Acute Crit Care.  2019 May;34(2):117-125. 10.4266/acc.2019.00451.

Prevention and management of delirium in critically ill adult patients in the intensive care unit: a review based on the 2018 PADIS guidelines

Affiliations
  • 1Department of Internal Medicine, Research Center for Pulmonary Disorders, Chonbuk National University Medical School, Jeonju, Korea. lhbmd@jbnu.ac.kr

Abstract

Delirium is an acute, confusional state characterized by altered consciousness and a reduced ability to focus, sustain, or shift attention. It is associated with a number of complex underlying medical conditions and can be difficult to recognize. Many critically ill patients (e.g., up to 80% of patients in the intensive care unit [ICU]) experience delirium due to underlying medical or surgical health problems, recent surgical or other invasive procedures, medications, or various noxious stimuli (e.g., underlying psychological stressors, mechanical ventilation, noise, light, patient care interactions, and drug-induced sleep disruption or deprivation). Delirium is associated with a longer duration of mechanical ventilation and ICU admittance as well as an increased risk of death, disability, and long-term cognitive dysfunction. Therefore, the early recognition of delirium is important and ICU medical staff should devote careful attention to both watching for the occurrence of delirium and its prevention and management. This review presents a brief overview of delirium and an update of the literature with reference to the 2018 Society of Critical Care Medicine Clinical Practice Guidelines for the Prevention and Management of Pain, Agitation/Sedation, Delirium, Immobility, and Sleep Disruption in Adult Patients in the ICU.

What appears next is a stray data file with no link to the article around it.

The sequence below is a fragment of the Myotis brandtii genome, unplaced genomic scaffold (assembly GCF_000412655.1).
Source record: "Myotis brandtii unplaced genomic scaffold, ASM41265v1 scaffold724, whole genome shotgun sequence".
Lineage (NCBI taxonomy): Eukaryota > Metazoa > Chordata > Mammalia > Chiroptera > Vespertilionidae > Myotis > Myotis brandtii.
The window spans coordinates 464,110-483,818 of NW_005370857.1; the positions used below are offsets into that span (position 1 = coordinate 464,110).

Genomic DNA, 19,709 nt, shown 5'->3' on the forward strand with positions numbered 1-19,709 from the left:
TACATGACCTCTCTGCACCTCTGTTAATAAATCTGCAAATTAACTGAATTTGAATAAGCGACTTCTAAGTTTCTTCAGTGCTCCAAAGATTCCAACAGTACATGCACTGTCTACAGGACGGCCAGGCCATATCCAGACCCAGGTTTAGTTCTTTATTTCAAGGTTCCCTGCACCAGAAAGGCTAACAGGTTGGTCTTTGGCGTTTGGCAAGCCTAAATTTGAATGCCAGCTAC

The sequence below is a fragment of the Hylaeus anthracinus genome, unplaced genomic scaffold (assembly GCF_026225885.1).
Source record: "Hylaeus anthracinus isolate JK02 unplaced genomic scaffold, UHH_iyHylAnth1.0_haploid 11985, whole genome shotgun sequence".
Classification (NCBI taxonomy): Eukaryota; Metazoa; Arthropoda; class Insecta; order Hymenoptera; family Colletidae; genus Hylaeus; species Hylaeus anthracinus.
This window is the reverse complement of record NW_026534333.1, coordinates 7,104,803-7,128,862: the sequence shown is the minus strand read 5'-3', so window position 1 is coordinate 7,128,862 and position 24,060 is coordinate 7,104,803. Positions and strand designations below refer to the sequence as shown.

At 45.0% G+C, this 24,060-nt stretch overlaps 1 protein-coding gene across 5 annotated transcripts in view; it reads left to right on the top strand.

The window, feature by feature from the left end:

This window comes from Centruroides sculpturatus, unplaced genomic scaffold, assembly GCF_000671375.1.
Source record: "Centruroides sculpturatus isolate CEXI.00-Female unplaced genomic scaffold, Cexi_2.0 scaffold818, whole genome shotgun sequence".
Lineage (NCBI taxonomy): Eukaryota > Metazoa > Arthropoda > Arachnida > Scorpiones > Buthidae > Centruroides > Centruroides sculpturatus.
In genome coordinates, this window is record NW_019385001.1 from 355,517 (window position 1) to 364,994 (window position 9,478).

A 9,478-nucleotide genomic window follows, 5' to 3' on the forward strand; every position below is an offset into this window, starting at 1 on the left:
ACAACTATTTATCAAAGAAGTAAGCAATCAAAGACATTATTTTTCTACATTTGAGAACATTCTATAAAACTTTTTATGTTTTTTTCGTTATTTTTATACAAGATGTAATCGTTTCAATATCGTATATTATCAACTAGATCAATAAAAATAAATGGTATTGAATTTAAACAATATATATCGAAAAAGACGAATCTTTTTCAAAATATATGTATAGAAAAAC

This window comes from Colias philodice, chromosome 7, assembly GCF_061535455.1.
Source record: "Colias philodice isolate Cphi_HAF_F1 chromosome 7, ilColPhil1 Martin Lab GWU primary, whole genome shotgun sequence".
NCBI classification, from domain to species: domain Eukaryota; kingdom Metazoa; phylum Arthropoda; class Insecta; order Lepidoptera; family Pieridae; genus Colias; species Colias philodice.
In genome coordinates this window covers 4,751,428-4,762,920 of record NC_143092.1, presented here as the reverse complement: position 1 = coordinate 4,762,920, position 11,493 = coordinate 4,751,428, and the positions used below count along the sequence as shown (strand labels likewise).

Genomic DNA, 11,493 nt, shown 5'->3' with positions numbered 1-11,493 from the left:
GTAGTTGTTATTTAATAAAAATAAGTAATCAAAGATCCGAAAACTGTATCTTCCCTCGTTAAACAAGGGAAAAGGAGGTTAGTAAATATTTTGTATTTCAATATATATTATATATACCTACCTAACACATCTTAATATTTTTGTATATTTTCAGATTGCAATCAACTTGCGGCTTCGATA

Keyword

delirium; guidelines; intensive care units; prevention and control

MeSH Terms

Adult*
Consciousness
Critical Care*
Critical Illness*
Delirium*
Humans
Intensive Care Units*
Medical Staff
Noise
Patient Care
Respiration, Artificial
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